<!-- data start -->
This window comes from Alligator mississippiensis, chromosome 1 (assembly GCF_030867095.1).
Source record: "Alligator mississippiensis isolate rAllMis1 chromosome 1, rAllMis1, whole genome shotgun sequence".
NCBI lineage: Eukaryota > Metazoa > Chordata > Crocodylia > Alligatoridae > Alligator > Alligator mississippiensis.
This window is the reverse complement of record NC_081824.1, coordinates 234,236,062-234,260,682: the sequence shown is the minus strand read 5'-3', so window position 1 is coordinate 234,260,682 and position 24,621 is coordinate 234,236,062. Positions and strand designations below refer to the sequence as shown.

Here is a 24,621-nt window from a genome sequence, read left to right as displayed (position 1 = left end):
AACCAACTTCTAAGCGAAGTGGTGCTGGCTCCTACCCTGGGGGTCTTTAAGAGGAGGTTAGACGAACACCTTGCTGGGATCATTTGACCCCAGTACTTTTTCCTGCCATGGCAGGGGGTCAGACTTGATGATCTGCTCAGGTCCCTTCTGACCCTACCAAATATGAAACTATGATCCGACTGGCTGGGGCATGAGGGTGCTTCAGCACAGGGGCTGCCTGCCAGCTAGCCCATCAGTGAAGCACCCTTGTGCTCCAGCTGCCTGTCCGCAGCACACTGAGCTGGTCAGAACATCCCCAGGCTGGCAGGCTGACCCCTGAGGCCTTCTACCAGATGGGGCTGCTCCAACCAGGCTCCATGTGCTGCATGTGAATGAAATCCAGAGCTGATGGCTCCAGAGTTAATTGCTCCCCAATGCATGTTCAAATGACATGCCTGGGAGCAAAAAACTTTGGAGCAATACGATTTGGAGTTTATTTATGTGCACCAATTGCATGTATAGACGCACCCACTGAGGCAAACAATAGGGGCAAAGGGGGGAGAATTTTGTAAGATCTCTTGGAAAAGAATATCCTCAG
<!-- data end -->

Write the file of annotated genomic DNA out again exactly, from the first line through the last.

This window comes from Alligator mississippiensis, chromosome 1 (assembly GCF_030867095.1).
Source record: "Alligator mississippiensis isolate rAllMis1 chromosome 1, rAllMis1, whole genome shotgun sequence".
NCBI lineage: Eukaryota > Metazoa > Chordata > Crocodylia > Alligatoridae > Alligator > Alligator mississippiensis.
This window is the reverse complement of record NC_081824.1, coordinates 234,236,062-234,260,682: the sequence shown is the minus strand read 5'-3', so window position 1 is coordinate 234,260,682 and position 24,621 is coordinate 234,236,062. Positions and strand designations below refer to the sequence as shown.

Here is a 24,621-nt window from a genome sequence, read left to right as displayed (position 1 = left end):
AACCAACTTCTAAGCGAAGTGGTGCTGGCTCCTACCCTGGGGGTCTTTAAGAGGAGGTTAGACGAACACCTTGCTGGGATCATTTGACCCCAGTACTTTTTCCTGCCATGGCAGGGGGTCAGACTTGATGATCTGCTCAGGTCCCTTCTGACCCTACCAAATATGAAACTATGATCCGACTGGCTGGGGCATGAGGGTGCTTCAGCACAGGGGCTGCCTGCCAGCTAGCCCATCAGTGAAGCACCCTTGTGCTCCAGCTGCCTGTCCGCAGCACACTGAGCTGGTCAGAACATCCCCAGGCTGGCAGGCTGACCCCTGAGGCCTTCTACCAGATGGGGCTGCTCCAACCAGGCTCCATGTGCTGCATGTGAATGAAATCCAGAGCTGATGGCTCCAGAGTTAATTGCTCCCCAATGCATGTTCAAATGACATGCCTGGGAGCAAAAAACTTTGGAGCAATACGATTTGGAGTTTATTTATGTGCACCAATTGCATGTATAGACGCACCCACTGAGGCAAACAATAGGGGCAAAGGGGGGAGAATTTTGTAAGATCTCTTGGAAAAGAATATCCTCAG